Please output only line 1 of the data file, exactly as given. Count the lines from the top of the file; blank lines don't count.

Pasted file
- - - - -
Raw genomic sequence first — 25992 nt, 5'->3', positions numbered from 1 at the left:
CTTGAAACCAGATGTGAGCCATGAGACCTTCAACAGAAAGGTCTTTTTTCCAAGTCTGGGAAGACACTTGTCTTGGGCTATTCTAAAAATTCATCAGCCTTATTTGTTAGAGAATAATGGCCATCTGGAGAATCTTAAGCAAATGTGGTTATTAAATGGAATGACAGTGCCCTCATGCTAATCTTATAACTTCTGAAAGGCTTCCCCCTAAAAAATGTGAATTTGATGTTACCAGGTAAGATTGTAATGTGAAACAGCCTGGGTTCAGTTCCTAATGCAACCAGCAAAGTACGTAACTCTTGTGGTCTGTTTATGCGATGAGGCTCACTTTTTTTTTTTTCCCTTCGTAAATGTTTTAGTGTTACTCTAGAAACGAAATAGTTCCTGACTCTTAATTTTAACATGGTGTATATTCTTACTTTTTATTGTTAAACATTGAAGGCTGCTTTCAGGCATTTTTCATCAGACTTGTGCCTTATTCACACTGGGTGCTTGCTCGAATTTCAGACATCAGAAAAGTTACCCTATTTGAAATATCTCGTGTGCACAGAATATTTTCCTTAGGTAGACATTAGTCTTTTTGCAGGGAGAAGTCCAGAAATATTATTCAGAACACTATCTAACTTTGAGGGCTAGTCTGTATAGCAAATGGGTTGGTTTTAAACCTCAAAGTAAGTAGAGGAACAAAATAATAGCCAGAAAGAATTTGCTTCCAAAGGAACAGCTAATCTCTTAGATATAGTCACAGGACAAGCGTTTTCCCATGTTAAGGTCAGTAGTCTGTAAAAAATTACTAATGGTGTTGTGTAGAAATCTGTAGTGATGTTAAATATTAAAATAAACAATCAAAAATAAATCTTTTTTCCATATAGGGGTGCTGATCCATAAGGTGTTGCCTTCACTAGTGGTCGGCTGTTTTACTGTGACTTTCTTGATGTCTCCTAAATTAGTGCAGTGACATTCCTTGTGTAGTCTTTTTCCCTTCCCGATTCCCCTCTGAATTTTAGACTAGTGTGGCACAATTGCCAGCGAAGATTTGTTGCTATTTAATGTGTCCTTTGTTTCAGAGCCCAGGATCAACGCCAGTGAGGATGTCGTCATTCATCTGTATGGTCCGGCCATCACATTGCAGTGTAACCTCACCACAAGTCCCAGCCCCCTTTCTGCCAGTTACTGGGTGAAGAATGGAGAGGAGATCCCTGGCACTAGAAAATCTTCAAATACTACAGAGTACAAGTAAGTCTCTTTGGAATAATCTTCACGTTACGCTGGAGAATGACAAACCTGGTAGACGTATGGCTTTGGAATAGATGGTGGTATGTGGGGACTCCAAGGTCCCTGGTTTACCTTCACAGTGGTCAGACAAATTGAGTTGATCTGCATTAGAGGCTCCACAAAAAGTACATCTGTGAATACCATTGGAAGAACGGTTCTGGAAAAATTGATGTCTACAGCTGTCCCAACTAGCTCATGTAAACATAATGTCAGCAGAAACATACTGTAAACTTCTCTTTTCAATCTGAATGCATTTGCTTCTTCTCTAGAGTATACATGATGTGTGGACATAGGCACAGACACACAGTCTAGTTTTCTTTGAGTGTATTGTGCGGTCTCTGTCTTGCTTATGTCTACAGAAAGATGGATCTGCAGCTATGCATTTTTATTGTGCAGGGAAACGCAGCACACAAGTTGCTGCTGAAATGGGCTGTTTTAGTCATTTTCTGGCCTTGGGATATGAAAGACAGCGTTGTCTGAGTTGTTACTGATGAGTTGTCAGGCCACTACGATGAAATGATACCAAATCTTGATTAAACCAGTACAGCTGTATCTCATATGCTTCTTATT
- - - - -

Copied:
Raw genomic sequence first — 25992 nt, 5'->3', positions numbered from 1 at the left: